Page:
Ooishi What kinds of systems and mechanisms are necessary for the three technologies of materials, functions and production to exhibit synergistic effects?

Kurata This is precisely the objective behind creating the AGC Yokohama Technical Center (YTC). We will increase the pace of development by concentrating the three technology development aspects in the Yokohama site, creating a trinity of technology there.

Ooishi Why did you decide this now?

Kurata First, the business environment is rapidly changing, requiring development with a sense of urgency. Increasing the speed of development requires centralizing bases, reducing physical distances, and removing even the slightest barriers.

Hideyuki Kurata, Representative Director, Executive Officer, CTO and Technology General Division General Manager

Hideyuki Kurata, Representative Director, Executive Officer, CTO and Technology General Division General Manager

The second factor is to activate communication with customers and create an environment that facilitates innovation. We need a space where developers in the three fields of materials, functions and production can co-exist and communicate closely with customers. This is the co-creation space AO (AGC Open Square). We will work with customers to develop ideas and test them swiftly. We have created an environment where we can discuss things with our customers while seeing and touching the actual product.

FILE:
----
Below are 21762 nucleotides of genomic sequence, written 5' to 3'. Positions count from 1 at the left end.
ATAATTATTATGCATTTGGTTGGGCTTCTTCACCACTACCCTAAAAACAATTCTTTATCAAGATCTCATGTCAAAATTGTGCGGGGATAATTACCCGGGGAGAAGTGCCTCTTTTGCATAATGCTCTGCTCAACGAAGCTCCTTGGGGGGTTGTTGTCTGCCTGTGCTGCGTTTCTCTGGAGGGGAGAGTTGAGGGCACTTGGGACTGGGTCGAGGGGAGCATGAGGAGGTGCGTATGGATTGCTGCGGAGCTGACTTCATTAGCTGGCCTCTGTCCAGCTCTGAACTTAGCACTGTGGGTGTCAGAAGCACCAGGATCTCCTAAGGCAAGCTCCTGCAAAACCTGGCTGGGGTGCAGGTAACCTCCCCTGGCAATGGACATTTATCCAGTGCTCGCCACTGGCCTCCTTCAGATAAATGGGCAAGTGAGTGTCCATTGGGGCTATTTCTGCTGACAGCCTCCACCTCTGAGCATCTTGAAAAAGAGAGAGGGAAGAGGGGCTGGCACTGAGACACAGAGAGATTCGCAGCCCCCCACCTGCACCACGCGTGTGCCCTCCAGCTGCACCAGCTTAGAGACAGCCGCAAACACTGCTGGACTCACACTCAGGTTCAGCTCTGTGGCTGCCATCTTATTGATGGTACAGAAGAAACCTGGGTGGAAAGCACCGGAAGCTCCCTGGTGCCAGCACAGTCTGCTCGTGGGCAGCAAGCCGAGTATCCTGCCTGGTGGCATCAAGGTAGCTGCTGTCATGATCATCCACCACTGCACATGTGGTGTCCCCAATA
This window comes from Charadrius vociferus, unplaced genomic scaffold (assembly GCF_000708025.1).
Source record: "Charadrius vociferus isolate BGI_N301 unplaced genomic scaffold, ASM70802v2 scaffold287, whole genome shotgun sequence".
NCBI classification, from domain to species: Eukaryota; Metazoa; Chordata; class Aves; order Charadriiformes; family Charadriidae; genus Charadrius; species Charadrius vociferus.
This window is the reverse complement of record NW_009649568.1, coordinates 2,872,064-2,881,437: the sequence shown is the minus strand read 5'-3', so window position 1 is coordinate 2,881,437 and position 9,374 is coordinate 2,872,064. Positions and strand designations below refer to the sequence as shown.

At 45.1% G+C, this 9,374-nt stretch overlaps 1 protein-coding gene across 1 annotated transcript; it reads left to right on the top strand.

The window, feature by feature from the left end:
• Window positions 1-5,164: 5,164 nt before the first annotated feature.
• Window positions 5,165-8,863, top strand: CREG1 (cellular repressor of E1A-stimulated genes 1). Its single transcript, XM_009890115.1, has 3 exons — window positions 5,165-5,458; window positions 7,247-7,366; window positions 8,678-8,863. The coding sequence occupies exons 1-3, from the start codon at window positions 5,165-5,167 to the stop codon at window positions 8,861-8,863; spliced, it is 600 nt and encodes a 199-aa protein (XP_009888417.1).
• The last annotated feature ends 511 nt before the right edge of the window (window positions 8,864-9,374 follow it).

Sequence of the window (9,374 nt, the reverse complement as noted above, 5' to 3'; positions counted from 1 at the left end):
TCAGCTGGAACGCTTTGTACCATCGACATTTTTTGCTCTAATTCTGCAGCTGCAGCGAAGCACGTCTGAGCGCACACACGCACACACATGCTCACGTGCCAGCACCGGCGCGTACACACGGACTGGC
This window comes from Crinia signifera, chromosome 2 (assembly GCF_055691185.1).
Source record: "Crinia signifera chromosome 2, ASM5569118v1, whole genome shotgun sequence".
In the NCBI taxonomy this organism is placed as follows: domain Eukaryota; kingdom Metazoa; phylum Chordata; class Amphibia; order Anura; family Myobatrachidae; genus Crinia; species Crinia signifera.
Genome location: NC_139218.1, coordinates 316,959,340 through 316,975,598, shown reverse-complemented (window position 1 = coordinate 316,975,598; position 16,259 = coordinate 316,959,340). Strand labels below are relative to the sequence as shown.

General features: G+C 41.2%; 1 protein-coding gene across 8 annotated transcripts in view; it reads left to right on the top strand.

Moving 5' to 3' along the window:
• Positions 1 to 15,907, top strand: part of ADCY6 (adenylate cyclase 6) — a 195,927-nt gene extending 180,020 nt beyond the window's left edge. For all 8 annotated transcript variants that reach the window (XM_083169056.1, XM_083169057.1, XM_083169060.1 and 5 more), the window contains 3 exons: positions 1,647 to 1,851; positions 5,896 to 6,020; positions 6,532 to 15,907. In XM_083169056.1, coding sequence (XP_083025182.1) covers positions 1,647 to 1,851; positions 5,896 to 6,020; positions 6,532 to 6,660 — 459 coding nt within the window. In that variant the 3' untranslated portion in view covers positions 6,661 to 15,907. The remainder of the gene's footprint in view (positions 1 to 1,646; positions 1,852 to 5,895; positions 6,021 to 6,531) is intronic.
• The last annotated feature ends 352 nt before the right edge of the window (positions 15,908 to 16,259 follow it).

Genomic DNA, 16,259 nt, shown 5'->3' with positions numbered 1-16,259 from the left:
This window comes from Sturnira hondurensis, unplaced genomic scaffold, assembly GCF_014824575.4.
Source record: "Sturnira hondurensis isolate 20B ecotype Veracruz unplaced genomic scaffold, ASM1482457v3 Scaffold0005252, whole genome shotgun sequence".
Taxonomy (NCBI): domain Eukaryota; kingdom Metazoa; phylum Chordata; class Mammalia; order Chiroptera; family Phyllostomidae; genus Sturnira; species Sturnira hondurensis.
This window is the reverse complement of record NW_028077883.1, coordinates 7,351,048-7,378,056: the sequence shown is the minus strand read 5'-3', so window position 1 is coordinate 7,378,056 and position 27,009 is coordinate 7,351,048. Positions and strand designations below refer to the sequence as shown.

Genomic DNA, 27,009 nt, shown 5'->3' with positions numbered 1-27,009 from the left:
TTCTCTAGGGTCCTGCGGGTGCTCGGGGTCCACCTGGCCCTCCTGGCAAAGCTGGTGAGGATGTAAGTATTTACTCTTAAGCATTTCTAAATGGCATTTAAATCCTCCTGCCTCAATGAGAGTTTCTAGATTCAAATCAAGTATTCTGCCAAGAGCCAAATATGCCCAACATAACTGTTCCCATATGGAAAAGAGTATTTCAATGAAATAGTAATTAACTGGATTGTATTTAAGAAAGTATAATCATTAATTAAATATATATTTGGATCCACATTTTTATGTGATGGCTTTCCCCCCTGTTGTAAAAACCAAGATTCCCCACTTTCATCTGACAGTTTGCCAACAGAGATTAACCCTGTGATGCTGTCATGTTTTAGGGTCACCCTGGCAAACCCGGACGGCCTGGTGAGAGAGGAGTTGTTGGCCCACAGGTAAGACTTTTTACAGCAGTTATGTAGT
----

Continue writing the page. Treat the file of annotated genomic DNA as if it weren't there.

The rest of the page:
Motoyuki Ooishi, Nikkei BP Intelligence Group Clean Tech Lab Director

Motoyuki Ooishi, Nikkei BP Intelligence Group Clean Tech Lab Director

Ooishi  Supposedly, the coming era will require the open innovation, where even a large company cannot develop technologies in a timely manner alone. This appears to be the place to do just that.

Kurata Yes. For example, our company is promoting large-scale collaboration with three universities. The key to this collaboration is organizational synergy, prioritizing the collective interaction between organizations over conventional one-to-one relationship. We are working with the University of Tokyo on fluorine chemistry and glass technologies — our core technologies — and the Tokyo Institute of Technology on multi-materials, or composite materials, and composite technologies. We are also working with Nagoya University to develop applications centered on mobility and life sciences.

A unique effort being implemented at YTC is the use of people so-called Technical Sommeliers. Skilled engineers with extensive knowledge and experience participate in various meetings. They listen to the concerns of customers and researchers. They then offer ideas for blending technologies and creating new projects, such as saying, “It would be good to combine this technology” or “That department has this technology.” They serve as the spark for innovations, and I believe they are an important presence that supports our open innovation.

Connect global hubs of fundamental and applied research for accelerated R&D.